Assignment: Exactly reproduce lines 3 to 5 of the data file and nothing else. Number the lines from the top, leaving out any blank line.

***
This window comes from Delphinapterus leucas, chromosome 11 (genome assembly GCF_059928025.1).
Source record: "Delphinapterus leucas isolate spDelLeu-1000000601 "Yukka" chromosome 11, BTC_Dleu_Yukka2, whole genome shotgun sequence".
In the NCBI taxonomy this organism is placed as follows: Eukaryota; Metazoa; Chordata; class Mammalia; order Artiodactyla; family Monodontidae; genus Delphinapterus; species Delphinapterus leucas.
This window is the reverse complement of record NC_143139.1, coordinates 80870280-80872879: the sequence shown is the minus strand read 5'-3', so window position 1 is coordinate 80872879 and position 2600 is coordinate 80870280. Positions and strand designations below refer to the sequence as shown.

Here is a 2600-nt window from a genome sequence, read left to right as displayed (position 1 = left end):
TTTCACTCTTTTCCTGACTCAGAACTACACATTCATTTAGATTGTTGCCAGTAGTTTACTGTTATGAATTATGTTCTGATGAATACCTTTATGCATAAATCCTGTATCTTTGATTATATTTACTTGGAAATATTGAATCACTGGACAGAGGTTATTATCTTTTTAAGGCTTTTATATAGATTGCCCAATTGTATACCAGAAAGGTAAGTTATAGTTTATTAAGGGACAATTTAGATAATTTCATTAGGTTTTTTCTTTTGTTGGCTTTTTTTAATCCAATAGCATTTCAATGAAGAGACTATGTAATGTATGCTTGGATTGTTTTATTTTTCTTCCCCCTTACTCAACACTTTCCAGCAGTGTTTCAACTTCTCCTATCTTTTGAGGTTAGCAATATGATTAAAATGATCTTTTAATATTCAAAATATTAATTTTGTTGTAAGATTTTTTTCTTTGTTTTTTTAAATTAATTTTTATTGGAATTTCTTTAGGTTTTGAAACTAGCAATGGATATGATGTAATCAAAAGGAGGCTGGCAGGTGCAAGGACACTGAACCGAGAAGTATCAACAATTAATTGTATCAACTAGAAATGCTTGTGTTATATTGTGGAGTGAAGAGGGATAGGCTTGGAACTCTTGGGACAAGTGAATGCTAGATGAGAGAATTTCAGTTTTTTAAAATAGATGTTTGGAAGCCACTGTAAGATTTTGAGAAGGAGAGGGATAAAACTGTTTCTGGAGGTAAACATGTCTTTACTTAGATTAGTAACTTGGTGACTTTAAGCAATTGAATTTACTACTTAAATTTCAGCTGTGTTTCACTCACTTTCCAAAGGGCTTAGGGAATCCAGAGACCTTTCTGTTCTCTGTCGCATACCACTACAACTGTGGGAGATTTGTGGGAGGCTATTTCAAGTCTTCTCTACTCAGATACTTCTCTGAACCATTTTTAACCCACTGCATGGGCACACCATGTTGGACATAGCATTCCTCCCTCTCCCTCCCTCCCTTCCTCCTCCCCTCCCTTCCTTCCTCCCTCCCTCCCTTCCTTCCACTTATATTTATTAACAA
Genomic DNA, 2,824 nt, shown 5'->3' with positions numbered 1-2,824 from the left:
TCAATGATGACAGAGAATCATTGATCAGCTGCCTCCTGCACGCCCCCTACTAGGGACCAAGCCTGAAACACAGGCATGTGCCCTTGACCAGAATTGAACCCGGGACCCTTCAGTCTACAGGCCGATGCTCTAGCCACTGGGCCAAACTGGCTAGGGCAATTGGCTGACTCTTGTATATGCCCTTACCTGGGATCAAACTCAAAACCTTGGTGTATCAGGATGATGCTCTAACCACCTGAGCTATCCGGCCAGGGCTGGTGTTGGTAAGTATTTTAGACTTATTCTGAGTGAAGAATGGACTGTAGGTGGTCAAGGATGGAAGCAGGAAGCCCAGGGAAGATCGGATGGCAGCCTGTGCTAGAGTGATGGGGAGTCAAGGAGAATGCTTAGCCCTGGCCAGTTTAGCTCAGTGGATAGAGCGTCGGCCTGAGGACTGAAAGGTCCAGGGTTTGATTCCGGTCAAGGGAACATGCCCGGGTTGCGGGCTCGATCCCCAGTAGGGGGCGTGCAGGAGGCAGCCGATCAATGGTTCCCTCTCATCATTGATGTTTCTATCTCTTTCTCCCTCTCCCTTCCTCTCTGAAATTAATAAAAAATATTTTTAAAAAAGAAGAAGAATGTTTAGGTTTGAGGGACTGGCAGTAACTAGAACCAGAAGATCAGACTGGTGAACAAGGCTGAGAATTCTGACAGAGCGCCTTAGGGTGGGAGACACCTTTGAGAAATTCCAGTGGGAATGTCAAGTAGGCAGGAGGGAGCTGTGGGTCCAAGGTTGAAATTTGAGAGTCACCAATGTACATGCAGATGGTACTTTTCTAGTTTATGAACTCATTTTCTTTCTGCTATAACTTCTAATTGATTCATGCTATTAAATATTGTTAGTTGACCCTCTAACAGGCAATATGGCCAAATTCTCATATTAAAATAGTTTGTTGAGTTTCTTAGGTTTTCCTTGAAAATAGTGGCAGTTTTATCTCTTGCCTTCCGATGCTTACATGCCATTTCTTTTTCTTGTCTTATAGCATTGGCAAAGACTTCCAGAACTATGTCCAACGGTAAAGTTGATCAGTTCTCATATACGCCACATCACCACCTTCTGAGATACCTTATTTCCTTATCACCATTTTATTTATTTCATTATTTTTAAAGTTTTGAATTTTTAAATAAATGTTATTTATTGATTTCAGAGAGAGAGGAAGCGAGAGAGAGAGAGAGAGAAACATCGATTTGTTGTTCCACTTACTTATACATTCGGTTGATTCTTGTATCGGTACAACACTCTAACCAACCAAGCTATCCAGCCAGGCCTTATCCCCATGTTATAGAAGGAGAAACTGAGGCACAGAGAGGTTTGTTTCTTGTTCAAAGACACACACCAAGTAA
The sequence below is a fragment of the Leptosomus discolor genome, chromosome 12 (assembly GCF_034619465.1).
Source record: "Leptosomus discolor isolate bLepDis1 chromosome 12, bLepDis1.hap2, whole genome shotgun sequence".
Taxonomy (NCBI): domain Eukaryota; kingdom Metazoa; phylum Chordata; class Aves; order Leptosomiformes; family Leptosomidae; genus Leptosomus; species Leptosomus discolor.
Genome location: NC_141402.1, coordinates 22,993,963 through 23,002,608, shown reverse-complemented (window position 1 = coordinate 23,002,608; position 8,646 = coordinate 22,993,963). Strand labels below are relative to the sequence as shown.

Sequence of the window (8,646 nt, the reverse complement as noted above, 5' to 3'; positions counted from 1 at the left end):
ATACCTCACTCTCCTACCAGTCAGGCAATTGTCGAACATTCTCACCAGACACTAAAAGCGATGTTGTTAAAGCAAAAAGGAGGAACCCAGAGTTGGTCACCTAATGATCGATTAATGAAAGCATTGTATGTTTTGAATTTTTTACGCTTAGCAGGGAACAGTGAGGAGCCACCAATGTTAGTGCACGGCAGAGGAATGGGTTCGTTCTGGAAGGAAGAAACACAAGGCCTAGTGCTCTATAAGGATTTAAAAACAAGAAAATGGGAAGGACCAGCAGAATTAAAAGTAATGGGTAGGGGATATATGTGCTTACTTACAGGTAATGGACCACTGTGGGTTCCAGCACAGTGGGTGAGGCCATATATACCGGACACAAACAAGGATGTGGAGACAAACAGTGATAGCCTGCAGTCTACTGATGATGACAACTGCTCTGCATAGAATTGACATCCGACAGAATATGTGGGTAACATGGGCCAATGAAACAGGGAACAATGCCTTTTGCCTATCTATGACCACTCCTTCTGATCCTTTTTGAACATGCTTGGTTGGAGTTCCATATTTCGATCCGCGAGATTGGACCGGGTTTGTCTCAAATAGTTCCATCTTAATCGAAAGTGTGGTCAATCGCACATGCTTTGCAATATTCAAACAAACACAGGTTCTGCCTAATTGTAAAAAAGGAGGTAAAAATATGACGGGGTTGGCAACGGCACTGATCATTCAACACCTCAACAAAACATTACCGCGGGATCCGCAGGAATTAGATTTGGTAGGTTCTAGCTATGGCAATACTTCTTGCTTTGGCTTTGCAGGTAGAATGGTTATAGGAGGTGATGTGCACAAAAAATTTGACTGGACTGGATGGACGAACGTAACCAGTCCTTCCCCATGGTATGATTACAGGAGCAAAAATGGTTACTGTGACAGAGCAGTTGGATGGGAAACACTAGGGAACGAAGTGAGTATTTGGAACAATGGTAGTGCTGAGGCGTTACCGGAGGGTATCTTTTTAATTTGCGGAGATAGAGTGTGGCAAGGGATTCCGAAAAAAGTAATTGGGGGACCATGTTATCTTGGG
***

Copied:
In the NCBI taxonomy this organism is placed as follows: Eukaryota; Metazoa; Chordata; class Mammalia; order Artiodactyla; family Monodontidae; genus Delphinapterus; species Delphinapterus leucas.
This window is the reverse complement of record NC_143139.1, coordinates 80870280-80872879: the sequence shown is the minus strand read 5'-3', so window position 1 is coordinate 80872879 and position 2600 is coordinate 80870280. Positions and strand designations below refer to the sequence as shown.

Here is a 2600-nt window from a genome sequence, read left to right as displayed (position 1 = left end):